This certificate program is intended to improve understanding of how social groups, including those formed on the basis of ethnicity, race, religion, or gender, influence the way that people perceive and interact with each other.
The program is aimed at school administrators, educators, public policy and government workers, and other working adults.
For more information, please contact the Psychology Graduate Program Director Prof. Packer at email@example.com.
Applications should be directed to the CAS Graduate Programs office. Applicants should use the NON-DEGREE GRADUATE STUDENT option. Applications can be found here.
Applicants must meet minimal requirements for admission to CAS graduate programs. Foreign nationals must meet standard language requirements. Applications will be forwarded by the CAS Graduate Programs office to the Psychology Department for admission decisions. Because of the interdisciplinary nature of the certificate, chairs or graduate coordinators of other relevant departments will also be consulted in making admission decisions.
Department permission will also be required for admission to each individual course.
The certificate requires a total of four courses from the following list.
At least two must be at the 400-level.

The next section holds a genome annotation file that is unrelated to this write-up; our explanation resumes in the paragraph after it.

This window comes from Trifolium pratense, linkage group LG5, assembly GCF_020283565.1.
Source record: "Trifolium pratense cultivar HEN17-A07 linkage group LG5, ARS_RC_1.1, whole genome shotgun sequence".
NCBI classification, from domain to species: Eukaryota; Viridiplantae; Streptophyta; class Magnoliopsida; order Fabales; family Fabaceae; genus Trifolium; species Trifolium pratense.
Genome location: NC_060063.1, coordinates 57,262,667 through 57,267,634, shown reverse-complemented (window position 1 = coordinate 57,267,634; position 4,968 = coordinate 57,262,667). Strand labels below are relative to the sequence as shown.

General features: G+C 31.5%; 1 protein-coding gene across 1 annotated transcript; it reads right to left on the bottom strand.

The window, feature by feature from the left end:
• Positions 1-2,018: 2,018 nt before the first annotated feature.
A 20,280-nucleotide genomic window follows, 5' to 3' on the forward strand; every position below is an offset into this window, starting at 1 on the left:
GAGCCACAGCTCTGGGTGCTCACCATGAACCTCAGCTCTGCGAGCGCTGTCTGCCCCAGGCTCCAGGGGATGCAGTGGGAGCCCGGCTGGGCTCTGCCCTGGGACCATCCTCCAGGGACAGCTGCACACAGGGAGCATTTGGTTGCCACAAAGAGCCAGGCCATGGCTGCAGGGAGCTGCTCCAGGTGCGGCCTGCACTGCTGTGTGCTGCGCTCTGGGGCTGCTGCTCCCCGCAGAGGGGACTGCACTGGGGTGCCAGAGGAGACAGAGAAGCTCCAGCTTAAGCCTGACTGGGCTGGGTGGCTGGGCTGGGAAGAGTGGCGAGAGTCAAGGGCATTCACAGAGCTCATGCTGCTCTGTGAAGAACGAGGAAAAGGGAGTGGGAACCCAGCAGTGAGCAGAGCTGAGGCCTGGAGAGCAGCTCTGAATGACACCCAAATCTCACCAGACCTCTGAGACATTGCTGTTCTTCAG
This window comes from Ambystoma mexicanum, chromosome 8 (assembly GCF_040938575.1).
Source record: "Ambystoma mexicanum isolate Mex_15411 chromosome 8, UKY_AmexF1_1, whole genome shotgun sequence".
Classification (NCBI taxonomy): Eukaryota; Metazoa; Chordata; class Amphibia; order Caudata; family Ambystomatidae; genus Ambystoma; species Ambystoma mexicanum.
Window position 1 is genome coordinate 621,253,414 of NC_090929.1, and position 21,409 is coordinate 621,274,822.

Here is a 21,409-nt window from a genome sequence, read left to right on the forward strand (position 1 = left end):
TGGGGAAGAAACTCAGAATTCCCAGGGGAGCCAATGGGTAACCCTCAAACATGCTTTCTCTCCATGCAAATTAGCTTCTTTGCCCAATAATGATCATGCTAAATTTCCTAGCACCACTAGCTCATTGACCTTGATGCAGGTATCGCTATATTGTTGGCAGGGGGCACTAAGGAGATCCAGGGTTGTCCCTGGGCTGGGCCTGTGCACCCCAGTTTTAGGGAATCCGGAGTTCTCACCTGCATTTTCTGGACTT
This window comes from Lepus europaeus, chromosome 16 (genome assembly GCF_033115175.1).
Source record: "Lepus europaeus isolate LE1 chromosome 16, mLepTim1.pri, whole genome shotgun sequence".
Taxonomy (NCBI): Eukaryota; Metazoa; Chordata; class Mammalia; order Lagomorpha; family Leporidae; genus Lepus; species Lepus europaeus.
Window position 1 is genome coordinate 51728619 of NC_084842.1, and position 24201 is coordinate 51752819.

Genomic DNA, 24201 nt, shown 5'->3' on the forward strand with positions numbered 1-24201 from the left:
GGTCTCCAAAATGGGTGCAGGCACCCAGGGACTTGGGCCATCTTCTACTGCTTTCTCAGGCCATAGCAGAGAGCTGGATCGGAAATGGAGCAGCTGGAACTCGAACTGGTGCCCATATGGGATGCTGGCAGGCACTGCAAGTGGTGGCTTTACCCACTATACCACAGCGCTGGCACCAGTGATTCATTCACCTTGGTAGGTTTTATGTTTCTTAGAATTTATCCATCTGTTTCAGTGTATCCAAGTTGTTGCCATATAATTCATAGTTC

SSP 351a (WS 351) Gender and Social Change
SSP 379a (AAS 379) Race and Class in America (prereq: SSP 103 or consent of instructor)
SSP 374a Social Stratification
SSP 454 Urban Education: Inequality and Public Policy
Hist 325 (SSP 325, WS 325) History of Sexuality and the Family in the U.S.
Hist 326 (SSP 326) Social Class in American History
Hist 442b Readings in 20th Century American History
Psyc 311 The Psychology of Stereotyping, Prejudice, and Discrimination
Psyc 406 Social Cognition
Psyc 462 Stereotypes, Prejudice, and Discrimination
Psyc 464 Naïve Realism in Social Judgment
Psyc 498 Psychology of Gender
a can be taken at the 400 level by registering for SSP 461. Contact the Department of Sociology and Anthropology for details.
b topic varies; will count for the certificate when offered as "Sex, Gender, and Sexuality in Modern U.S. History" or other relevant topic. Contact the Department of History for information on projected topics for upcoming semesters.